Create a MathMap
A MathMap is a Mapping which allows you to specify a set of forward and/or inverse transformation functions using arithmetic operations and mathematical functions similar to those available in Fortran. The MathMap interprets these functions at run-time, whenever its forward or inverse transformation is required. Because the functions are not compiled in the normal sense (unlike an IntraMap), they may be used to describe coordinate transformations in a transportable manner. A MathMap therefore provides a flexible way of defining new types of Mapping whose descriptions may be stored as part of a dataset and interpreted by other programs.
"
Calculating Intermediate Values"
section below). "
Calculating Intermediate Values"
section below). The sequence of numbers produced by the random number functions available within a MathMap is
normally unpredictable and different for each MathMap. However, this behaviour may be controlled
by means of the MathMap’
s Seed attribute.
Normally, compound Mappings (CmpMaps) which involve MathMaps will not be subject
to simplification (e.g. using AST_SIMPLIFY) because AST cannot know how different
MathMaps will interact. However, in the special case where a MathMap occurs in series with its
own inverse, then simplification may be possible. Whether simplification does, in fact,
occur under these circumstances is controlled by the MathMap’
s SimpFI and SimpIF
attributes.
A null Object pointer (AST__NULL) will be returned if this function is invoked with STATUS set to an error value, or if it should fail for any reason.
’
s
transformation functions are supplied as a set of expressions in an array of character strings. Normally
you would supply the same number of expressions for the forward transformation, via the FWD
argument, as there are output variables (given by the MathMap’
s Nout attribute). For instance, if
Nout is 2 you might use: ’
R = SQRT( X $\ast $
X $+$ Y
$\ast $ Y
)’
’
THETA = ATAN2( Y, X )’
which defines a transformation from Cartesian to polar coordinates. Here, the variables that appear on the left of each expression (R and THETA) provide names for the output variables and those that appear on the right (X and Y) are references to input variables.
To complement this, you must also supply expressions for the inverse transformation via the INV argument. In this case, the number of expressions given would normally match the number of MathMap input coordinates (given by the Nin attribute). If Nin is 2, you might use:
’
X = R $\ast $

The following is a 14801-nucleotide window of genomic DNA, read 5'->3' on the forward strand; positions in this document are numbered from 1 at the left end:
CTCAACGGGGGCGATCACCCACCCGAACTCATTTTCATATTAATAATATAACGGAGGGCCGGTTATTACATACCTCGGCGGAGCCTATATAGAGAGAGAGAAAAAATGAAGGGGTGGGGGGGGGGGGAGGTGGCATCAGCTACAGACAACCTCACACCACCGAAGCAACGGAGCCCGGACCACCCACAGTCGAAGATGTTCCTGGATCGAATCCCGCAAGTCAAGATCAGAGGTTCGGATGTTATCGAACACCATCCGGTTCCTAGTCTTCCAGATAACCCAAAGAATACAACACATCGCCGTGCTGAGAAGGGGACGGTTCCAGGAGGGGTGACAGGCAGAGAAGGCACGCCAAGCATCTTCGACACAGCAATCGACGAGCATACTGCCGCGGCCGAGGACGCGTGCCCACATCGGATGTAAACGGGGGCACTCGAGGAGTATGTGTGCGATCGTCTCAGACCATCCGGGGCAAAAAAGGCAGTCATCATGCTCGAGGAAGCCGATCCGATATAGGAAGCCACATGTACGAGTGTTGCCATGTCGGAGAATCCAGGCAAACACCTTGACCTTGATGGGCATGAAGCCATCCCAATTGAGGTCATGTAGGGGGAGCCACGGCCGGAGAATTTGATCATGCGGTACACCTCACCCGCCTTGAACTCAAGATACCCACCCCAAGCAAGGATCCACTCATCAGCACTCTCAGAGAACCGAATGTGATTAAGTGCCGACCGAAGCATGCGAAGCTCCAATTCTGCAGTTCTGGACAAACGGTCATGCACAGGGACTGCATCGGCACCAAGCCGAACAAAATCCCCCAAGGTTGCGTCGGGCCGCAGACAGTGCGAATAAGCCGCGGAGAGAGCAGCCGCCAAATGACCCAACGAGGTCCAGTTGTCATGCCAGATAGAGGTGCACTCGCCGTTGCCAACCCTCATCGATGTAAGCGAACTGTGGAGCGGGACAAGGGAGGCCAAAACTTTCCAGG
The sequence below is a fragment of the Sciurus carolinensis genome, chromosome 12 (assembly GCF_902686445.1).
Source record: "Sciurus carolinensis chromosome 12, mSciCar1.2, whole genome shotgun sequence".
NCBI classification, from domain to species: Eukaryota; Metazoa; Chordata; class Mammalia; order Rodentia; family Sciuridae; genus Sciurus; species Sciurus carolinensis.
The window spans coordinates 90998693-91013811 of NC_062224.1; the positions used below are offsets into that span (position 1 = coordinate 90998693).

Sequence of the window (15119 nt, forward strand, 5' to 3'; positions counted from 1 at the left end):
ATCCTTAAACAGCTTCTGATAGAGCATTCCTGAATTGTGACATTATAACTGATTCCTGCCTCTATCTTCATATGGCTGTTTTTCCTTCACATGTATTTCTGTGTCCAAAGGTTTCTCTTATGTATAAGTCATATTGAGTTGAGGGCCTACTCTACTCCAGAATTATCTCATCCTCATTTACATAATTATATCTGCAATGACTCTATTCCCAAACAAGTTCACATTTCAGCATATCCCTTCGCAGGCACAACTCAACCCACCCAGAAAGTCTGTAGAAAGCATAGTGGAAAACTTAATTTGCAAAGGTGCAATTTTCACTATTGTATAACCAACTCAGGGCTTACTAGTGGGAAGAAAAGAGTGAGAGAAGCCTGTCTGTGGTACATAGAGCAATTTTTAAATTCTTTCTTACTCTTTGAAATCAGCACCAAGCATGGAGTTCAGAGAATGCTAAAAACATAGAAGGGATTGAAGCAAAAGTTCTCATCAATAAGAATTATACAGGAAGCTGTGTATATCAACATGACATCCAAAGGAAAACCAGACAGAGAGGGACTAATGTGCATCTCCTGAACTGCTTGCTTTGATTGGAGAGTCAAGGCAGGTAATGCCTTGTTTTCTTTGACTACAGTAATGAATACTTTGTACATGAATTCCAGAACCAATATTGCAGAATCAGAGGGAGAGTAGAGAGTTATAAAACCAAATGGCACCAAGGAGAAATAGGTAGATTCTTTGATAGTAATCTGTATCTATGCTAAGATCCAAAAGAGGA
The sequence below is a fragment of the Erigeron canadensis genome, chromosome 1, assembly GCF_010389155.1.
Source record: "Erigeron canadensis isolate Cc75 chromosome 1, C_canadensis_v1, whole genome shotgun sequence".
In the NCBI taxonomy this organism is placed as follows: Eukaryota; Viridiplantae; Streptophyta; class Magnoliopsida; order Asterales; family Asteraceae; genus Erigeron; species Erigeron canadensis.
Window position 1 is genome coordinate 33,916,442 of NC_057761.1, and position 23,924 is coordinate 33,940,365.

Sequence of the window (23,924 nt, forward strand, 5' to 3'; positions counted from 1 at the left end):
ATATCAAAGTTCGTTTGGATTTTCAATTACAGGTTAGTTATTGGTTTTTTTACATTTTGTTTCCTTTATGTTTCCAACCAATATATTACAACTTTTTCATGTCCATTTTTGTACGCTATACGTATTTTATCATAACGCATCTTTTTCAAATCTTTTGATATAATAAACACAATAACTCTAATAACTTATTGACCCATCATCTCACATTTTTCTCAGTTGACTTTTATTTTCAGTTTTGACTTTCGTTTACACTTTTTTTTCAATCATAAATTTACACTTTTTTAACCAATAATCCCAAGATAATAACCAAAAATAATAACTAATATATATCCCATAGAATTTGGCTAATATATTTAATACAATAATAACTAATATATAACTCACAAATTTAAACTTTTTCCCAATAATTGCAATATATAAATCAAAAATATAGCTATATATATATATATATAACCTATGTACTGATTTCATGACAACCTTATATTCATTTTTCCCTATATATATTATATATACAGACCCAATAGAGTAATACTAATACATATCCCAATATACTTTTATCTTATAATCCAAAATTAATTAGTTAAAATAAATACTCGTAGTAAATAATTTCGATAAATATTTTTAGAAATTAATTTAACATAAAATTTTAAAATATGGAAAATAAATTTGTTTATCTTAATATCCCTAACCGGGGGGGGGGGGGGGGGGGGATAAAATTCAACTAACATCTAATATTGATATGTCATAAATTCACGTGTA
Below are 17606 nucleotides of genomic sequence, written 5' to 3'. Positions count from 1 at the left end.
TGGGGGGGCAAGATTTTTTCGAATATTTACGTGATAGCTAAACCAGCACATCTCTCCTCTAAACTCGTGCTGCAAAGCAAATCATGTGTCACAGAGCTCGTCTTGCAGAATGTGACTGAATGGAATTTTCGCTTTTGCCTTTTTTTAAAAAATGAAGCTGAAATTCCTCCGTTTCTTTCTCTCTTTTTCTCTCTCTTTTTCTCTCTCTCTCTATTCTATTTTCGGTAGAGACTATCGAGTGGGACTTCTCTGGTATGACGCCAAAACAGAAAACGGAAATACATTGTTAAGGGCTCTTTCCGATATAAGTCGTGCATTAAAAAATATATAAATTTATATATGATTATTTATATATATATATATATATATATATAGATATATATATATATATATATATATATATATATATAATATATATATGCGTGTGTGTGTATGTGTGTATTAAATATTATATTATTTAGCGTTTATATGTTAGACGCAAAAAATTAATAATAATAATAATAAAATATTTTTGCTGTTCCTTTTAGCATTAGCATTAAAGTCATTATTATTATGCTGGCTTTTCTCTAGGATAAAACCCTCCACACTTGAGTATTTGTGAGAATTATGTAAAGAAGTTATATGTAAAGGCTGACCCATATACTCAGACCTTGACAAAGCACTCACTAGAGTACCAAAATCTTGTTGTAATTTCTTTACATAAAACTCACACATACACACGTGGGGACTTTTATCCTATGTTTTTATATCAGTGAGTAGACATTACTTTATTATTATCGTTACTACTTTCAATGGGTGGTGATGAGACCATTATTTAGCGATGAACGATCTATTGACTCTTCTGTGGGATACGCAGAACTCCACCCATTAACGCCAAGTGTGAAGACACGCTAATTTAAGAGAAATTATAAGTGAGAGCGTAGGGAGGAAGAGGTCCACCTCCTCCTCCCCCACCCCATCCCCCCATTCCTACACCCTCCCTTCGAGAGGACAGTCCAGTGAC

COS( THETA )’
’
Y = R $\ast $
SIN( THETA )’
which expresses the transformation from polar to Cartesian coordinates. Note that here the input variables (X and Y) are named on the left of each expression, and the output variables (R and THETA) are referenced on the right.
Normally, you cannot refer to a variable on the right of an expression unless it is named on the left of an expression in the complementary set of functions. Therefore both sets of functions (forward and inverse) must be formulated using the same consistent set of variable names. This means that if you wish to leave one of the transformations undefined, you must supply dummy expressions which simply name each of the output (or input) variables. For example, you might use:
’
X’
’
Y’
for the inverse transformation above, which serves to name the input variables but without defining an inverse transformation.
’
R = SQRT( XIN $\ast $
XIN $+$
YIN $\ast $
YIN )’
’
ROUT = R $\ast $
( 1 $+$ 0.1
$\ast $ R
$\ast $ R
)’
’
THETA = ATAN2( YIN, XIN )’
,
’
XOUT = ROUT $\ast $
COS( THETA )’
’
YOUT = ROUT $\ast $
SIN( THETA )’
Here, we first calculate three intermediate results (R, ROUT and THETA) and then use these to calculate the final results (XOUT and YOUT). The MathMap knows that only the final two results constitute values for the output variables because its Nout attribute is set to 2. You may define as many intermediate variables in this way as you choose. Having defined a variable, you may then refer to it on the right of any subsequent expressions.
Note that when defining the inverse transformation you may only refer to the output variables XOUT and YOUT. The intermediate variables R, ROUT and THETA (above) are private to the forward transformation and may not be referenced by the inverse transformation. The inverse transformation may, however, define its own private intermediate variables.
"
_"
. There is no built-in limit to the
length of variable names. "
0"
, "
1"
, "
0.007"
or "
2.505E-16"
may appear in expressions, with the decimal point and exponent being
optional (a "
D"
may also be used as an exponent character). A unary minus "
-"
may
be used as a prefix. "
$<$bad$>$"
.